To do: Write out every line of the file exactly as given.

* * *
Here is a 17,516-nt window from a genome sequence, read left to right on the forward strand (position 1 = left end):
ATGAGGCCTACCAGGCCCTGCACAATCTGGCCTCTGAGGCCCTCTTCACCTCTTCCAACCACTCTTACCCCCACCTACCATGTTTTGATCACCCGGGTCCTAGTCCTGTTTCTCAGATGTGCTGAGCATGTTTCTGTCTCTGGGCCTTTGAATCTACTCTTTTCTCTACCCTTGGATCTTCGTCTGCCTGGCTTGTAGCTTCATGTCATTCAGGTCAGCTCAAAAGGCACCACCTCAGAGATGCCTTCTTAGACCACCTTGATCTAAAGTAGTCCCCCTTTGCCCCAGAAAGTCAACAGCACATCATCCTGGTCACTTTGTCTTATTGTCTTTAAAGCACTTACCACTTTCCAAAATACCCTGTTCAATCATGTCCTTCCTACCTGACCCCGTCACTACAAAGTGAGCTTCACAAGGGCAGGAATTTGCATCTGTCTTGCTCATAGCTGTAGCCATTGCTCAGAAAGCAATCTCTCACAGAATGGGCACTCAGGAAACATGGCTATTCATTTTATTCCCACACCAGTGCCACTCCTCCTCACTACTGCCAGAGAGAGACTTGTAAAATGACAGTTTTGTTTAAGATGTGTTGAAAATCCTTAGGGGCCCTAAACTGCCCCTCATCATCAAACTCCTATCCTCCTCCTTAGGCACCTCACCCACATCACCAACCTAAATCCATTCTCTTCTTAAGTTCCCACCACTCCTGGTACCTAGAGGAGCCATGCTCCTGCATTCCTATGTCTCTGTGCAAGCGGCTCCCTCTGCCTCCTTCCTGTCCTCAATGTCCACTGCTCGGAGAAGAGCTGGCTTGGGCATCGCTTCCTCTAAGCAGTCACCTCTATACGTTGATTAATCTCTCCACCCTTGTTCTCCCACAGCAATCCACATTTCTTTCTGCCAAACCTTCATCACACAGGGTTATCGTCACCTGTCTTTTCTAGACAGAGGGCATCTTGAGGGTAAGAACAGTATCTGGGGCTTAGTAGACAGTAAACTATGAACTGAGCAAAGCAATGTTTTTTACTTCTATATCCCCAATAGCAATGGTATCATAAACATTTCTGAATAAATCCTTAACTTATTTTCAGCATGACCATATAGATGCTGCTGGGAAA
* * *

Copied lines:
Here is a 17,516-nt window from a genome sequence, read left to right on the forward strand (position 1 = left end):
ATGAGGCCTACCAGGCCCTGCACAATCTGGCCTCTGAGGCCCTCTTCACCTCTTCCAACCACTCTTACCCCCACCTACCATGTTTTGATCACCCGGGTCCTAGTCCTGTTTCTCAGATGTGCTGAGCATGTTTCTGTCTCTGGGCCTTTGAATCTACTCTTTTCTCTACCCTTGGATCTTCGTCTGCCTGGCTTGTAGCTTCATGTCATTCAGGTCAGCTCAAAAGGCACCACCTCAGAGATGCCTTCTTAGACCACCTTGATCTAAAGTAGTCCCCCTTTGCCCCAGAAAGTCAACAGCACATCATCCTGGTCACTTTGTCTTATTGTCTTTAAAGCACTTACCACTTTCCAAAATACCCTGTTCAATCATGTCCTTCCTACCTGACCCCGTCACTACAAAGTGAGCTTCACAAGGGCAGGAATTTGCATCTGTCTTGCTCATAGCTGTAGCCATTGCTCAGAAAGCAATCTCTCACAGAATGGGCACTCAGGAAACATGGCTATTCATTTTATTCCCACACCAGTGCCACTCCTCCTCACTACTGCCAGAGAGAGACTTGTAAAATGACAGTTTTGTTTAAGATGTGTTGAAAATCCTTAGGGGCCCTAAACTGCCCCTCATCATCAAACTCCTATCCTCCTCCTTAGGCACCTCACCCACATCACCAACCTAAATCCATTCTCTTCTTAAGTTCCCACCACTCCTGGTACCTAGAGGAGCCATGCTCCTGCATTCCTATGTCTCTGTGCAAGCGGCTCCCTCTGCCTCCTTCCTGTCCTCAATGTCCACTGCTCGGAGAAGAGCTGGCTTGGGCATCGCTTCCTCTAAGCAGTCACCTCTATACGTTGATTAATCTCTCCACCCTTGTTCTCCCACAGCAATCCACATTTCTTTCTGCCAAACCTTCATCACACAGGGTTATCGTCACCTGTCTTTTCTAGACAGAGGGCATCTTGAGGGTAAGAACAGTATCTGGGGCTTAGTAGACAGTAAACTATGAACTGAGCAAAGCAATGTTTTTTACTTCTATATCCCCAATAGCAATGGTATCATAAACATTTCTGAATAAATCCTTAACTTATTTTCAGCATGACCATATAGATGCTGCTGGGAAA